While reading some group theory notes I came up to this fact:

Proposition: If $G$ is the inner semi direct product of $H,K$ ($G=HK$, $H\cap K=\left\{1\right\}$ and $H\unrhd G$) then $G\cong H\rtimes_fK$ where $f$ is expicitely given by $k\mapsto f_k(h)=h^{-1}kh$.

Now I had no problem with this until I read the Classification of finite groups with order $pq$ for prime $p,q$ where $p\equiv 1\mod q$.

After application of the Sylow Theorems one obtains such $H,K$. But then, the writer turned to the problem of counting the homomorphisms in $f:K\to Aut(H)$. This seems the way all other group theory books deal with this but it is never explained why this is needed.

Unless I am confused, the Proposition implies that $G$, up to isomorphism is determined by $H,K,f$ and $f$ is explicitely given. If $H\rtimes_gK\not\cong H\rtimes_fK$ then it can't be that $G\cong H\rtimes_gK$ as that would contradict the transitivity of $\cong$. If we only had the existence of $f$ in Proposition, then I agree we would need to determine all such $f$, as $G$ would be the product of $H,K$ and one of these $f$. So why do we need to do this even when we have a specific $f$?

  • $\begingroup$ I cannot understand what you are asking. When analysing groups of order $pq$ you are not given a specific $f$, so you have to consider all possible $f$. But it is possible for distinct $f$ to define isomorphic semidirect products. The question of when two of these are isomorphic is discussed in math.stackexchange.com/questions/527800 $\endgroup$ – Derek Holt Aug 30 '14 at 16:20
  • 2
    $\begingroup$ I'm not certain, but I think the point is that you don't know what $h^{-1}kh$ is until you know the map $f$ or the group $G$. Then the Proposition does not say that $G$ is completely determined by the abstract groups $H$ and $K$. $\endgroup$ – Jessica B Aug 30 '14 at 16:26
  • $\begingroup$ @JessicaB What do you mean by "you don't know that $h^{-1}kh$ is"? $\endgroup$ – John Aug 30 '14 at 16:53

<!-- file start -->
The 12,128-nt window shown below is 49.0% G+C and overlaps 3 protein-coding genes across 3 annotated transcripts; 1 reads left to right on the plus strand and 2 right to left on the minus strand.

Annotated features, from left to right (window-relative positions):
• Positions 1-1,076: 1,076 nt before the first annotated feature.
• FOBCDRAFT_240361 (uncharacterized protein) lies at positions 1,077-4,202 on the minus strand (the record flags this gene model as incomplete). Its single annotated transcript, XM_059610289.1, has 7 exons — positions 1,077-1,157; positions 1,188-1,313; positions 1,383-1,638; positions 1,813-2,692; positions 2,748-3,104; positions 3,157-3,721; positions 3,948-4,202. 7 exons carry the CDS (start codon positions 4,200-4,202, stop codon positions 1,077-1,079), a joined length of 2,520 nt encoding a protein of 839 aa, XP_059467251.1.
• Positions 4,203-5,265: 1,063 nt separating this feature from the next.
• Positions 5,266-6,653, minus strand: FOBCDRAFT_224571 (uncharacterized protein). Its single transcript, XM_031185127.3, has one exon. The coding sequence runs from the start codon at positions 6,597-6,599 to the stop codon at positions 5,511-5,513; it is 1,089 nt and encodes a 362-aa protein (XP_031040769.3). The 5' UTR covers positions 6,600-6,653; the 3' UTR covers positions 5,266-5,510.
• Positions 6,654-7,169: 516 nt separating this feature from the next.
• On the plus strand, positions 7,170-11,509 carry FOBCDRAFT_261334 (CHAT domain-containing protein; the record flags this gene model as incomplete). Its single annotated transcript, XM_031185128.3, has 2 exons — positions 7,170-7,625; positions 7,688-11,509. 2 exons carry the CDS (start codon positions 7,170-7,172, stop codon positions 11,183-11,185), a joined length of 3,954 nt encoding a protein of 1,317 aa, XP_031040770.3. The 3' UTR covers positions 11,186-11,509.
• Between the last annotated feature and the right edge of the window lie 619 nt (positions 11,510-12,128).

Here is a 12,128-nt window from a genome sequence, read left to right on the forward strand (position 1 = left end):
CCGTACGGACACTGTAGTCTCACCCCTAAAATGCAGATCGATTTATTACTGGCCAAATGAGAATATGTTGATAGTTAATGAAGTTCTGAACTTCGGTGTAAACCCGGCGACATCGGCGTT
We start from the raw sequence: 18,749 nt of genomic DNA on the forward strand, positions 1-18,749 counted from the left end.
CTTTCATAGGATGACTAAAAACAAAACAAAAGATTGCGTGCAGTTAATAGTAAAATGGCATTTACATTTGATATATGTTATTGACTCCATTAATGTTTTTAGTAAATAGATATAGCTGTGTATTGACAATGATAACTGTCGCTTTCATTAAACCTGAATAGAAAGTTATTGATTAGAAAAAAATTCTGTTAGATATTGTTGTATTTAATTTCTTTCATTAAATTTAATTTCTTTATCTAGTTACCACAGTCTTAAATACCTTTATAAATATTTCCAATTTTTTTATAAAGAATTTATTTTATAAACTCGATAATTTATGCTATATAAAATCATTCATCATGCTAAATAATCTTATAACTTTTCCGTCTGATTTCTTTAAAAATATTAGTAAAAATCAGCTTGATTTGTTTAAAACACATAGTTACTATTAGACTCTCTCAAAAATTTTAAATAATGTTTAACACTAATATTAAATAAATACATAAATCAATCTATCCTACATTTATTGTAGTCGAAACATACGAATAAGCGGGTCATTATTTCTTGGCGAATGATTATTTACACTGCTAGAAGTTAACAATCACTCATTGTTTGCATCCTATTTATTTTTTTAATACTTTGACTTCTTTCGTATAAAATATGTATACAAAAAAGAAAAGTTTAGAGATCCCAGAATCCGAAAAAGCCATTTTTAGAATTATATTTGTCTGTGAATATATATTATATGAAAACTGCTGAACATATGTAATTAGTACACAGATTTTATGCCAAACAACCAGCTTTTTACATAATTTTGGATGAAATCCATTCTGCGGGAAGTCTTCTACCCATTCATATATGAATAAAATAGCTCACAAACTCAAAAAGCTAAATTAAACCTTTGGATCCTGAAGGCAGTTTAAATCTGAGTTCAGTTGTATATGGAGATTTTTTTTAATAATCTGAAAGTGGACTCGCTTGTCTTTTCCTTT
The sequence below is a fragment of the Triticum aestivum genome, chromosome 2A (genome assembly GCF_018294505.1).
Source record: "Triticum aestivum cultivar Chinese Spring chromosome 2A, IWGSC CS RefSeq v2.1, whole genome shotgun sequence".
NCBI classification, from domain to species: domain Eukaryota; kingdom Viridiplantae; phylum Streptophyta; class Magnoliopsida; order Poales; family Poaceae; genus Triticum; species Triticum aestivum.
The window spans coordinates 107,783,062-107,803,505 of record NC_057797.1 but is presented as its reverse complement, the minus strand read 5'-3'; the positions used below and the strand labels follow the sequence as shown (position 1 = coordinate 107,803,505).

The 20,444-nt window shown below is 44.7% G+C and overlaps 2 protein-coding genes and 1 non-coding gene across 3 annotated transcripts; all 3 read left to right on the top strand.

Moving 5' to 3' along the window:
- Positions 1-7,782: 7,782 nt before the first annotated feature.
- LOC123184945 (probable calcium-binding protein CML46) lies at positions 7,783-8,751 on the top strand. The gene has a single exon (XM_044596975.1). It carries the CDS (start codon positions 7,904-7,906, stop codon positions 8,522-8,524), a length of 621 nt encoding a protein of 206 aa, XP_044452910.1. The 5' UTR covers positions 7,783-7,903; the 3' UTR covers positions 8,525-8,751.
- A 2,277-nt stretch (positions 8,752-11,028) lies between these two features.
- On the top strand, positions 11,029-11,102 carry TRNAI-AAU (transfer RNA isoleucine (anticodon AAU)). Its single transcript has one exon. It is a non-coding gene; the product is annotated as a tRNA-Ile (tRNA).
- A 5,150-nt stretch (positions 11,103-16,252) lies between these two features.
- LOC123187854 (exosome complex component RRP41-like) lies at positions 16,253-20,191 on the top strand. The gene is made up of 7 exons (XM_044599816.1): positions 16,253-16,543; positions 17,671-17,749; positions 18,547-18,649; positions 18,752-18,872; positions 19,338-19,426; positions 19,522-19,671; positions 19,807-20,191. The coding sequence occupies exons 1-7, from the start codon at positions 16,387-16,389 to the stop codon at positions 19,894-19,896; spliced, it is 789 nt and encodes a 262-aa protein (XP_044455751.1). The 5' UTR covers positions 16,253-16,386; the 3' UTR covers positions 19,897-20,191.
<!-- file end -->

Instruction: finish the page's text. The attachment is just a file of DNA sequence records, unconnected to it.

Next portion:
• $\begingroup$ @John I mean that given two groups $H$ and $K$, there is no a priori definition of multiplying an element of one by an element of the other. If you already know that they are specific subgroups of a larger group $G$ then you have a definition there. But then that doesn't apply to new groups $H'$ and $K'$ that are isomorphic to $H$ and $K$ respectively. $\endgroup$ – Jessica B Aug 30 '14 at 16:56
  • 1
    $\begingroup$ @John I'm not certain, but I think $H\rtimes_f K$ and $H\rtimes_g K$ could be isomorphic or not depending on the choices of $f$ and $g$. $\endgroup$ – Jessica B Aug 30 '14 at 17:29

$\newcommand{\Aut}[0]{\mathrm{Aut}}$In case this is what you are interested in, given $H$ and $K$, two different $f$ may well lead to isomorphic groups $G$.

For instance, in the case you mentioned, consider the primes $p = 7$ and $q = 3$. Let $K = \langle b \rangle$ and $H = \langle a \rangle$. Consider the homomorphisms $f, g : K \to \Aut(H)$ determined by $$ f : b \mapsto (a \mapsto a^{2}) $$ and $$ f : b \mapsto (a \mapsto a^{4}). $$ Then $$ H \rtimes_{f} K \cong H \rtimes_{g} K. $$

Actually, when $p \equiv 1 \pmod{q}$, you should have seen that there are two isomorphism classes of groups of order $pq$. One, the cyclic group, corresponds to the trivial homomorphism $K \to \Aut(H)$, the other to all other homomorphisms.

| cite | improve this answer | |

Your Answer

By clicking “Post Your Answer”, you agree to our terms of service, privacy policy and cookie policy

Not the answer you're looking for? Browse other questions tagged or ask your own question.